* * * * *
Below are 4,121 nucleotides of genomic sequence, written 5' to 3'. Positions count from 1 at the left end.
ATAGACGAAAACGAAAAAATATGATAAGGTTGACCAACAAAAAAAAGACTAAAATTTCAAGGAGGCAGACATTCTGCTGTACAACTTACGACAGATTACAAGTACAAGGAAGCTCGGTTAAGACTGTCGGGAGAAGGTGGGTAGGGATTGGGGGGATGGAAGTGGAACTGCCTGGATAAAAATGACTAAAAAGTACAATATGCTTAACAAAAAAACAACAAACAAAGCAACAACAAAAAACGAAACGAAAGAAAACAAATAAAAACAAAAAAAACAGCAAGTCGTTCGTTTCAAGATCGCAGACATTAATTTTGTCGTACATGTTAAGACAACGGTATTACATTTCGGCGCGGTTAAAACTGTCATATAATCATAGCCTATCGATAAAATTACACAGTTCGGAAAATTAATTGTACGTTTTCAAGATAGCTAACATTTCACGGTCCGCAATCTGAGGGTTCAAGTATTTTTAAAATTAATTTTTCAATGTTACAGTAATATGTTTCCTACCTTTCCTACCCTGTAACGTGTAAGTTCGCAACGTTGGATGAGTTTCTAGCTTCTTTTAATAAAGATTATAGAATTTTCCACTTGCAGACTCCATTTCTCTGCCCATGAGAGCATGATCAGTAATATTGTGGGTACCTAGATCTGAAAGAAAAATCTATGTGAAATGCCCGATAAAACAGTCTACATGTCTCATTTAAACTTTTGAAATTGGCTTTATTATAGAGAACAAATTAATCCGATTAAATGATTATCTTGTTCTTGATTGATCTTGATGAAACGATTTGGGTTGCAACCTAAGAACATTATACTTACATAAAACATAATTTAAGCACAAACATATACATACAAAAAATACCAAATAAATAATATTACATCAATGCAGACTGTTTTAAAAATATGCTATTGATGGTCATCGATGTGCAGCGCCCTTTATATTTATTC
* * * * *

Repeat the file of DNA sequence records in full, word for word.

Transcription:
Below are 4,121 nucleotides of genomic sequence, written 5' to 3'. Positions count from 1 at the left end.
ATAGACGAAAACGAAAAAATATGATAAGGTTGACCAACAAAAAAAAGACTAAAATTTCAAGGAGGCAGACATTCTGCTGTACAACTTACGACAGATTACAAGTACAAGGAAGCTCGGTTAAGACTGTCGGGAGAAGGTGGGTAGGGATTGGGGGGATGGAAGTGGAACTGCCTGGATAAAAATGACTAAAAAGTACAATATGCTTAACAAAAAAACAACAAACAAAGCAACAACAAAAAACGAAACGAAAGAAAACAAATAAAAACAAAAAAAACAGCAAGTCGTTCGTTTCAAGATCGCAGACATTAATTTTGTCGTACATGTTAAGACAACGGTATTACATTTCGGCGCGGTTAAAACTGTCATATAATCATAGCCTATCGATAAAATTACACAGTTCGGAAAATTAATTGTACGTTTTCAAGATAGCTAACATTTCACGGTCCGCAATCTGAGGGTTCAAGTATTTTTAAAATTAATTTTTCAATGTTACAGTAATATGTTTCCTACCTTTCCTACCCTGTAACGTGTAAGTTCGCAACGTTGGATGAGTTTCTAGCTTCTTTTAATAAAGATTATAGAATTTTCCACTTGCAGACTCCATTTCTCTGCCCATGAGAGCATGATCAGTAATATTGTGGGTACCTAGATCTGAAAGAAAAATCTATGTGAAATGCCCGATAAAACAGTCTACATGTCTCATTTAAACTTTTGAAATTGGCTTTATTATAGAGAACAAATTAATCCGATTAAATGATTATCTTGTTCTTGATTGATCTTGATGAAACGATTTGGGTTGCAACCTAAGAACATTATACTTACATAAAACATAATTTAAGCACAAACATATACATACAAAAAATACCAAATAAATAATATTACATCAATGCAGACTGTTTTAAAAATATGCTATTGATGGTCATCGATGTGCAGCGCCCTTTATATTTATTC